Danish Christmas tree growers are pulling out of the European standard for the crop.
The move has surprised other growers, particularly members of the British Christmas Tree Growers’ Association. Its secretary, Roger Hay, said: “They are the biggest exporters of Christmas trees in Europe, but feel they are not getting enough money from exports, especially to Germany. They feel they will get more money by only having two standards.”
The move also brought the warning that British growers should keep a sharp eye on those they supply, as Danish trees of lesser quality may be offered.
“This is of great concern and we need to watch the situation carefully,” said Hay. “We must be aware that we may be competing for business with lower-graded trees.”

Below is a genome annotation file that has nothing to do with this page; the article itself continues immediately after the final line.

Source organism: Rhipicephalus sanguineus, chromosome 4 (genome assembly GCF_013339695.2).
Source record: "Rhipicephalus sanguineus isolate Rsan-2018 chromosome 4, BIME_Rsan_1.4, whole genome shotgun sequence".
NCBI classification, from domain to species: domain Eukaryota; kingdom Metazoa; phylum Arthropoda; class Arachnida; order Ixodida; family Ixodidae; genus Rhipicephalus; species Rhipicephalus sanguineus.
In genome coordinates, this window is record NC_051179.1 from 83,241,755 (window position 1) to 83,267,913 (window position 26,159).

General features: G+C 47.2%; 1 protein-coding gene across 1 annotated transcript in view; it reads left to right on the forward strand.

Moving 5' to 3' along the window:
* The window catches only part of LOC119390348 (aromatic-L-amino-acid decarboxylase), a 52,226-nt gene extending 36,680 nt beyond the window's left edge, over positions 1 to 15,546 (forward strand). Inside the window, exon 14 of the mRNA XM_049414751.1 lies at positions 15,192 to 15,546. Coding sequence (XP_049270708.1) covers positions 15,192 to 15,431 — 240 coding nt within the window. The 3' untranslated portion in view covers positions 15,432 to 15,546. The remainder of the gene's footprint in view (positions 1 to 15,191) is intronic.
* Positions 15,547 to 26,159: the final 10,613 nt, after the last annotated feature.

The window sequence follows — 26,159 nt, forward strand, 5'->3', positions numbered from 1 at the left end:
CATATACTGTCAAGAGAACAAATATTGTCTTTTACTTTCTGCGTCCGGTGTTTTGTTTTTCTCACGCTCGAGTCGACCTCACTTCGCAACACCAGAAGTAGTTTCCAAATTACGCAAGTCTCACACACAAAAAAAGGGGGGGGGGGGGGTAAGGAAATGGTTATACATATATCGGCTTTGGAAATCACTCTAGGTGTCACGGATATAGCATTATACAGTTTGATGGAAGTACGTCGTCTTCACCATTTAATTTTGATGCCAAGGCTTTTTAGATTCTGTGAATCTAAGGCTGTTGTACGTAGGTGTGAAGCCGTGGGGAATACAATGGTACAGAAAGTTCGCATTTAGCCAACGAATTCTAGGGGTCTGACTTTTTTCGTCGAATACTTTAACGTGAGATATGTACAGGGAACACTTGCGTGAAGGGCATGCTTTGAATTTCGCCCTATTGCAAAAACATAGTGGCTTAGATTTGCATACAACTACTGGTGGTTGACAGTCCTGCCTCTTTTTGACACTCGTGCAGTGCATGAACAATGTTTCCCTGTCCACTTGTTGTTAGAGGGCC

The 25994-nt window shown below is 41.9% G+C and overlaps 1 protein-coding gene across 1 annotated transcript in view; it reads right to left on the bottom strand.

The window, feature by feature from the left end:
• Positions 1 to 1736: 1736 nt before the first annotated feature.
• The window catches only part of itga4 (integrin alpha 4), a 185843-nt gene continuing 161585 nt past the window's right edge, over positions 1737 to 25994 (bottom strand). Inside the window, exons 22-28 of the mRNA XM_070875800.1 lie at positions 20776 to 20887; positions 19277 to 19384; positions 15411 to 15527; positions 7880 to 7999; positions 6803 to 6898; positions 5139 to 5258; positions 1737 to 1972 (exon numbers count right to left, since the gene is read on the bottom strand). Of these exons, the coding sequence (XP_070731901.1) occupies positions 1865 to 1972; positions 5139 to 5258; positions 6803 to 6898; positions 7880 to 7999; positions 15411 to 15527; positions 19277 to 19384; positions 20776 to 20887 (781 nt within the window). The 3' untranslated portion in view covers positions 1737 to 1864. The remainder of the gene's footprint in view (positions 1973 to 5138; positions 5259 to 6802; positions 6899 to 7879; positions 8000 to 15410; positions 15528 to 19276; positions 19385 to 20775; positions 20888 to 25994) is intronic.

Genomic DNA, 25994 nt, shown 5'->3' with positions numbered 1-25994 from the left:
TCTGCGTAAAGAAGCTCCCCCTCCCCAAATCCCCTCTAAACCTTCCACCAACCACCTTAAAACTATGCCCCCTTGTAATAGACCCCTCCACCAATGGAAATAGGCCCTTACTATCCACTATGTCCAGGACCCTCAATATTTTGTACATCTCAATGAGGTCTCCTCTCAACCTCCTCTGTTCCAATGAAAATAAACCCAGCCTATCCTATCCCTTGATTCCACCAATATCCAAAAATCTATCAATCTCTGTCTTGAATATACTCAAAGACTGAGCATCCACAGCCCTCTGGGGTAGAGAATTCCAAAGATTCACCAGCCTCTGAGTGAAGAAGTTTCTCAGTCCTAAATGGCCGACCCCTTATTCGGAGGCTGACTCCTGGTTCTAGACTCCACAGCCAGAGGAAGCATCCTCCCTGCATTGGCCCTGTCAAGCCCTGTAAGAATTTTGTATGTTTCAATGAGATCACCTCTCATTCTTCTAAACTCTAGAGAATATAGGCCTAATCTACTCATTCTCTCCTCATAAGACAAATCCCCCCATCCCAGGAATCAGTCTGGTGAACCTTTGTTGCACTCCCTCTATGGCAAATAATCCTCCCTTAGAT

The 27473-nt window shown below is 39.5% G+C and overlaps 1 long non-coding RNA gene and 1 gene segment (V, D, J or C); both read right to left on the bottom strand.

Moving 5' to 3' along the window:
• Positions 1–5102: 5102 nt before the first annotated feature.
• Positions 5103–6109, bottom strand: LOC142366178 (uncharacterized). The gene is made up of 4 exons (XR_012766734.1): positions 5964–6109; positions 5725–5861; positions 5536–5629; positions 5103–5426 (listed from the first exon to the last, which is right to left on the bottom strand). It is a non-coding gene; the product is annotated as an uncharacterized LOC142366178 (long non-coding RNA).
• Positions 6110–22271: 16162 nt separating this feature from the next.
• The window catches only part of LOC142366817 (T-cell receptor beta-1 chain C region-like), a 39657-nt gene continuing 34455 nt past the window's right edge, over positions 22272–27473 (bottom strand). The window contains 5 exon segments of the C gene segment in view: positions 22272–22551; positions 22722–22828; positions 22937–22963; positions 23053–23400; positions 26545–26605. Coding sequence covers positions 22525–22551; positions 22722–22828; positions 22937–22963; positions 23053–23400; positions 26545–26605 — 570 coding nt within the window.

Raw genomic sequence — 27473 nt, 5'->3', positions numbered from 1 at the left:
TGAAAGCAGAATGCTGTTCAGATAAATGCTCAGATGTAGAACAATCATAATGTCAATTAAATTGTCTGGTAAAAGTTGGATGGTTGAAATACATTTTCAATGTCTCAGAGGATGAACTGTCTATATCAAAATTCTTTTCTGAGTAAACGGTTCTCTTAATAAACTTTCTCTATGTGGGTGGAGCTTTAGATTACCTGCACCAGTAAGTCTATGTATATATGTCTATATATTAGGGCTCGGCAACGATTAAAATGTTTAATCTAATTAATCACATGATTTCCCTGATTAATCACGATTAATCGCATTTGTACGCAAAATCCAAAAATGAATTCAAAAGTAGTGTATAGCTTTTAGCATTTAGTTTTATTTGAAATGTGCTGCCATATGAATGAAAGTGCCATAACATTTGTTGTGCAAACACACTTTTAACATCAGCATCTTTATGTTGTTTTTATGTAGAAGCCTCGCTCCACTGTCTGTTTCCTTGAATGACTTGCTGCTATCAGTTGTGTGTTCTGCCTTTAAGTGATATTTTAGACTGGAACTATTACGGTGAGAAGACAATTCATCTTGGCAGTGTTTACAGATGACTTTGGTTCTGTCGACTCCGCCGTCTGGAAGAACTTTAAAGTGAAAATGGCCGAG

The change-of-policy announcement was made at a meeting of the European Christmas Tree Associations. The Danes said from Christmas 2004 they would no longer observe the European standards.
Instead of three standards, the Danes will now only have two. The first, Prime, or Original Nordmann, will consist of the current first quality and about 65 per cent of the current second quality. The balance of stock will be grade-B standard.
“British-grown trees are of high quality and I can see no reason why British growers would wish to deviate from the current standards,” Hay said.
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